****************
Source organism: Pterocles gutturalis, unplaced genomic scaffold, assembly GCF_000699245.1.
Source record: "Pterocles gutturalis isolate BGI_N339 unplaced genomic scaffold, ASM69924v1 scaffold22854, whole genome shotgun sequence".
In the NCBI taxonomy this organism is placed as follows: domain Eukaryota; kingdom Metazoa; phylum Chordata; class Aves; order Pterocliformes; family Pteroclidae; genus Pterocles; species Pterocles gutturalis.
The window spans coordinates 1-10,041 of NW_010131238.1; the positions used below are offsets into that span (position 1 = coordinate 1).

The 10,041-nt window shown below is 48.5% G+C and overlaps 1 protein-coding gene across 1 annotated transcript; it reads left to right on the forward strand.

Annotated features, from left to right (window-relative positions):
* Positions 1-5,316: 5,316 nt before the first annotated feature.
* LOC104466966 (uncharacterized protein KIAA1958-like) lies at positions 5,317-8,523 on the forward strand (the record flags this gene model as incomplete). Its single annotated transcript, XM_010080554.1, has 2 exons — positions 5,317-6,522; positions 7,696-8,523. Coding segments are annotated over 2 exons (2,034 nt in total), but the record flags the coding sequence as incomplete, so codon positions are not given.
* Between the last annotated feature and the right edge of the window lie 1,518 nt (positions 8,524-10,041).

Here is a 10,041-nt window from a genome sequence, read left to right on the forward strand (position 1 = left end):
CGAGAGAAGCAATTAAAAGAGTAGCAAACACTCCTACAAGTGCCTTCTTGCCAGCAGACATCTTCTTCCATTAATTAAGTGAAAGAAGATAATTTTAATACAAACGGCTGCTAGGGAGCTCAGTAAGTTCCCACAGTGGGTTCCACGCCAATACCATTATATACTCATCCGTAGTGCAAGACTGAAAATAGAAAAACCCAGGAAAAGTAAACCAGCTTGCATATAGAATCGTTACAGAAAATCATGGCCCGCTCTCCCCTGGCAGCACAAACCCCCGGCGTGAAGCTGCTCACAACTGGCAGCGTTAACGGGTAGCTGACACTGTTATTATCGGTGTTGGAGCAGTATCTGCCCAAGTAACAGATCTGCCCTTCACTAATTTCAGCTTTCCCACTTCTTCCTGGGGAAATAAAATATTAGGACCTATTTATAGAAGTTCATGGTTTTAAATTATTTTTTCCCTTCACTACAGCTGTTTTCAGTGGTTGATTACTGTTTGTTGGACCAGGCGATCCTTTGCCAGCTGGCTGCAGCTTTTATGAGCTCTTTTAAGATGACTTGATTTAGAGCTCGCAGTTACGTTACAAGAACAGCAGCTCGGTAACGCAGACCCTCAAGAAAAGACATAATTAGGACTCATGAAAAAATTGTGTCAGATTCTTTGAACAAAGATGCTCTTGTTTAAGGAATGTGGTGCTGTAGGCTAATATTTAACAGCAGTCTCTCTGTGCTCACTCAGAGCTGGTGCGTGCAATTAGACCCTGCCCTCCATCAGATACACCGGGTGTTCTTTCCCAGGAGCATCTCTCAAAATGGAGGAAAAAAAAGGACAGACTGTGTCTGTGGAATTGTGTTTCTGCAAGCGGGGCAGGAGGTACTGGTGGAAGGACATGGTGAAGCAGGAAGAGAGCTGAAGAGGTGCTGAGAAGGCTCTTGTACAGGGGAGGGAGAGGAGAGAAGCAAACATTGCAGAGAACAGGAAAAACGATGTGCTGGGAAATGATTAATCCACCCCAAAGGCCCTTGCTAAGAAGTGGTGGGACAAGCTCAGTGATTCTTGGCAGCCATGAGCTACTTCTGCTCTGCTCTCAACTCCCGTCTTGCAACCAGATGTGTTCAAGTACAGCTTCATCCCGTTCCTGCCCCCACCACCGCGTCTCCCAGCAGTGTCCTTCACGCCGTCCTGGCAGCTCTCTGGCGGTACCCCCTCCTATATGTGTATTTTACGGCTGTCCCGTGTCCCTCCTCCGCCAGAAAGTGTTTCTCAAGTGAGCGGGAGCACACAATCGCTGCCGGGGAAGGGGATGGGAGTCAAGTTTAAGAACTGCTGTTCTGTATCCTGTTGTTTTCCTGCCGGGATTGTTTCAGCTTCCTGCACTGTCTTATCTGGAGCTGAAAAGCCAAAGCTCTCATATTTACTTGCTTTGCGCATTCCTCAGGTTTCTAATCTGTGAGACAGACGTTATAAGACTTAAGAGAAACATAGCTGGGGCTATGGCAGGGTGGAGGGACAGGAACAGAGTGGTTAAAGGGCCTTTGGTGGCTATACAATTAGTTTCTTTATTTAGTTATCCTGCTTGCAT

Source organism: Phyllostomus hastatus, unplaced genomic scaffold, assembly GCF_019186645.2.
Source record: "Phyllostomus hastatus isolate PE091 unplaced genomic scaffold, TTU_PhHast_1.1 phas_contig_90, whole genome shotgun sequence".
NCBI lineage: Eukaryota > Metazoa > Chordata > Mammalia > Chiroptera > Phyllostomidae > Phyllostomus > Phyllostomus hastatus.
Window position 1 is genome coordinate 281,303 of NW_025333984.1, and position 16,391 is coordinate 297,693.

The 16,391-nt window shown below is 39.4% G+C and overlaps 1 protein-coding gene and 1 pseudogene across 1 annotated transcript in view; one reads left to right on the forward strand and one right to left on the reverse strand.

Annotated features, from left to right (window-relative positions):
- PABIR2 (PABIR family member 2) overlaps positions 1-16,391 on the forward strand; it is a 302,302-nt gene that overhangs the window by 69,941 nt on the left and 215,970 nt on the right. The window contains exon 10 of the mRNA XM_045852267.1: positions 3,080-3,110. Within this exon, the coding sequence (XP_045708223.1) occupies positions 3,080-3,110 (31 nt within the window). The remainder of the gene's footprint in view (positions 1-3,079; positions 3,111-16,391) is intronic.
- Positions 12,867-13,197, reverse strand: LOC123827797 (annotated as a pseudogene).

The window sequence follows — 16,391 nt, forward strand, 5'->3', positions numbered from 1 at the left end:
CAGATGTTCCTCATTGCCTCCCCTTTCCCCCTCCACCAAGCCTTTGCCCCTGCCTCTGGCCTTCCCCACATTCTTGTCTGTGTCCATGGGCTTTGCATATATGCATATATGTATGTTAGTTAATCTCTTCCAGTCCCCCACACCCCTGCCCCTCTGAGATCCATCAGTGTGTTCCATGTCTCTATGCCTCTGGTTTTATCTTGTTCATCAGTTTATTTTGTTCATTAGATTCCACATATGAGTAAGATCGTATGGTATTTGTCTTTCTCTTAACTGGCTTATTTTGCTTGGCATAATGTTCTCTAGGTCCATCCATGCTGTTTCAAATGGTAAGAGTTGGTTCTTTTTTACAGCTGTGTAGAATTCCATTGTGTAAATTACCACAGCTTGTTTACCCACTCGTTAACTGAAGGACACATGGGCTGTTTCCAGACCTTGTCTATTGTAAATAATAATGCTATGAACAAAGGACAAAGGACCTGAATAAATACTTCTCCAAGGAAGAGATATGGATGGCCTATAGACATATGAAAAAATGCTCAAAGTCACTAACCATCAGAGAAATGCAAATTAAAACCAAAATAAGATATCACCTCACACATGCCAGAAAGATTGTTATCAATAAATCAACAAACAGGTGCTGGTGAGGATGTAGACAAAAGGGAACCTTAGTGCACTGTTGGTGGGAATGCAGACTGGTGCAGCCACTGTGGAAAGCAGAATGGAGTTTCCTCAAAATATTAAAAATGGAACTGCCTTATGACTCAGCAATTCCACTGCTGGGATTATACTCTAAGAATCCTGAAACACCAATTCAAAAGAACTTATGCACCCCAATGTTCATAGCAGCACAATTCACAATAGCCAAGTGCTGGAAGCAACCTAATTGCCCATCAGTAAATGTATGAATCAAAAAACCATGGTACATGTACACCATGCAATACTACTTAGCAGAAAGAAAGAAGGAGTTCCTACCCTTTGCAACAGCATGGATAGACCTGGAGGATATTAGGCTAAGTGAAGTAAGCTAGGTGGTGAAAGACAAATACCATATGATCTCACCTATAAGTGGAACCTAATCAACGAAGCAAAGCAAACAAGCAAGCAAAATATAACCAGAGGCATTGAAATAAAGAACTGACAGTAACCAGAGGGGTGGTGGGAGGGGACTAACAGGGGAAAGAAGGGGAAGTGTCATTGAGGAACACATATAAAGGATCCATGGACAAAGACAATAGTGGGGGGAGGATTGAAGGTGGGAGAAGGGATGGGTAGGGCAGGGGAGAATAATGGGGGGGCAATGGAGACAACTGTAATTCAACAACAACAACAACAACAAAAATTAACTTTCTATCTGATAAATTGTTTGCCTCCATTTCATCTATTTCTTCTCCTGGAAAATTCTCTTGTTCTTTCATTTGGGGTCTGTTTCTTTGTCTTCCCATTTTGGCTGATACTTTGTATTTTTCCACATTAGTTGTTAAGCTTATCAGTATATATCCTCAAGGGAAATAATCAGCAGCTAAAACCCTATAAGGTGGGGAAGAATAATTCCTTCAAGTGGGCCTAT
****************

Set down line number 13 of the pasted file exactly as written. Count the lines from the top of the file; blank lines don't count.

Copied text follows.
Source record: "Phyllostomus hastatus isolate PE091 unplaced genomic scaffold, TTU_PhHast_1.1 phas_contig_90, whole genome shotgun sequence".